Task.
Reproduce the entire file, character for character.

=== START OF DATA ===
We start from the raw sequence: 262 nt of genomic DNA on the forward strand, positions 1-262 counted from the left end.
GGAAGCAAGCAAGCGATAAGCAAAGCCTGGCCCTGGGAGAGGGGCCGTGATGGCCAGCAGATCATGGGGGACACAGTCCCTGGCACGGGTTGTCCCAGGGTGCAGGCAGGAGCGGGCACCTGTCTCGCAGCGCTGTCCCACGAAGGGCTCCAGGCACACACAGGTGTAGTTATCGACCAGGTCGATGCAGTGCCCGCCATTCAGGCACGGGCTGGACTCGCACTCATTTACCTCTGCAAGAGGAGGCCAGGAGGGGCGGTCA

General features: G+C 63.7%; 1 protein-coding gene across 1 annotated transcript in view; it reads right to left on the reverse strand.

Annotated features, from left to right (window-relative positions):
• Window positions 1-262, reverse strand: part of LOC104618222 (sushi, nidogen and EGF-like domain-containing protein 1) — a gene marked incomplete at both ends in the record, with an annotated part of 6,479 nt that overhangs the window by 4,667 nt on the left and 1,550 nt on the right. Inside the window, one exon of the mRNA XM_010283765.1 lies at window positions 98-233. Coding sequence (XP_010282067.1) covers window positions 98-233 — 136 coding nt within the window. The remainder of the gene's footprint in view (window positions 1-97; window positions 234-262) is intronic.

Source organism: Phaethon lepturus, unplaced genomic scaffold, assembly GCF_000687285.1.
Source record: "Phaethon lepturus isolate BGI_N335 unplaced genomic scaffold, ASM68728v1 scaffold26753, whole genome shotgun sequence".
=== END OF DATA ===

We start from the raw sequence: 262 nt of genomic DNA on the forward strand, positions 1-262 counted from the left end.
GGAAGCAAGCAAGCGATAAGCAAAGCCTGGCCCTGGGAGAGGGGCCGTGATGGCCAGCAGATCATGGGGGACACAGTCCCTGGCACGGGTTGTCCCAGGGTGCAGGCAGGAGCGGGCACCTGTCTCGCAGCGCTGTCCCACGAAGGGCTCCAGGCACACACAGGTGTAGTTATCGACCAGGTCGATGCAGTGCCCGCCATTCAGGCACGGGCTGGACTCGCACTCATTTACCTCTGCAAGAGGAGGCCAGGAGGGGCGGTCA

General features: G+C 63.7%; 1 protein-coding gene across 1 annotated transcript in view; it reads right to left on the reverse strand.

Annotated features, from left to right (window-relative positions):
• Window positions 1-262, reverse strand: part of LOC104618222 (sushi, nidogen and EGF-like domain-containing protein 1) — a gene marked incomplete at both ends in the record, with an annotated part of 6,479 nt that overhangs the window by 4,667 nt on the left and 1,550 nt on the right. Inside the window, one exon of the mRNA XM_010283765.1 lies at window positions 98-233. Coding sequence (XP_010282067.1) covers window positions 98-233 — 136 coding nt within the window. The remainder of the gene's footprint in view (window positions 1-97; window positions 234-262) is intronic.

Source organism: Phaethon lepturus, unplaced genomic scaffold, assembly GCF_000687285.1.
Source record: "Phaethon lepturus isolate BGI_N335 unplaced genomic scaffold, ASM68728v1 scaffold26753, whole genome shotgun sequence".